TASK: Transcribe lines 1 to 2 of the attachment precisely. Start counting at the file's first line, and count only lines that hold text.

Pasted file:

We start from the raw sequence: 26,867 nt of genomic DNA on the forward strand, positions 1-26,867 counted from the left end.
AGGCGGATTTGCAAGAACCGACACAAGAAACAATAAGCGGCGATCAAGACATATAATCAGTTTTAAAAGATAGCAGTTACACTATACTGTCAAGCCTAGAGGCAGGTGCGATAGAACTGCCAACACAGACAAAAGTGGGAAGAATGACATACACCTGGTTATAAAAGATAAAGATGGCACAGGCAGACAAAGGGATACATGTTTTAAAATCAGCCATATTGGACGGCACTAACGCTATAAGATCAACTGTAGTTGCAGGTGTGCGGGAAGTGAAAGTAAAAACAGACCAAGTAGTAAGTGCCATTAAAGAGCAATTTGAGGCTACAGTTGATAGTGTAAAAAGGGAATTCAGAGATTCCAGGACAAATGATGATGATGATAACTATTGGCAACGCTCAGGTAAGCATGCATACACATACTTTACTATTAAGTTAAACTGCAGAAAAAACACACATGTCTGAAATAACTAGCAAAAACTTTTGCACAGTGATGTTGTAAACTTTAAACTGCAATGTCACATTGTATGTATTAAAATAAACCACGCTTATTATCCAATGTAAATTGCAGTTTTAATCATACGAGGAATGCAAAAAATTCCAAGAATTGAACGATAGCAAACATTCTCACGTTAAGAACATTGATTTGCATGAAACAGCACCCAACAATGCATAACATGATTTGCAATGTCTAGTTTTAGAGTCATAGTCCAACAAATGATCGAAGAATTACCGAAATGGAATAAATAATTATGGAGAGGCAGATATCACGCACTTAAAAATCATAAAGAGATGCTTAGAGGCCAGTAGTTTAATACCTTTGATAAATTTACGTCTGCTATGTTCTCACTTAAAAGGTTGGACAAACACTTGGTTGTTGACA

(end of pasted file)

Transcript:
We start from the raw sequence: 26,867 nt of genomic DNA on the forward strand, positions 1-26,867 counted from the left end.
AGGCGGATTTGCAAGAACCGACACAAGAAACAATAAGCGGCGATCAAGACATATAATCAGTTTTAAAAGATAGCAGTTACACTATACTGTCAAGCCTAGAGGCAGGTGCGATAGAACTGCCAACACAGACAAAAGTGGGAAGAATGACATACACCTGGTTATAAAAGATAAAGATGGCACAGGCAGACAAAGGGATACATGTTTTAAAATCAGCCATATTGGACGGCACTAACGCTATAAGATCAACTGTAGTTGCAGGTGTGCGGGAAGTGAAAGTAAAAACAGACCAAGTAGTAAGTGCCATTAAAGAGCAATTTGAGGCTACAGTTGATAGTGTAAAAAGGGAATTCAGAGATTCCAGGACAAATGATGATGATGATAACTATTGGCAACGCTCAGGTAAGCATGCATACACATACTTTACTATTAAGTTAAACTGCAGAAAAAACACACATGTCTGAAATAACTAGCAAAAACTTTTGCACAGTGATGTTGTAAACTTTAAACTGCAATGTCACATTGTATGTATTAAAATAAACCACGCTTATTATCCAATGTAAATTGCAGTTTTAATCATACGAGGAATGCAAAAAATTCCAAGAATTGAACGATAGCAAACATTCTCACGTTAAGAACATTGATTTGCATGAAACAGCACCCAACAATGCATAACATGATTTGCAATGTCTAGTTTTAGAGTCATAGTCCAACAAATGATCGAAGAATTACCGAAATGGAATAAATAATTATGGAGAGGCAGATATCACGCACTTAAAAATCATAAAGAGATGCTTAGAGGCCAGTAGTTTAATACCTTTGATAAATTTACGTCTGCTATGTTCTCACTTAAAAGGTTGGACAAACACTTGGTTGTTGACA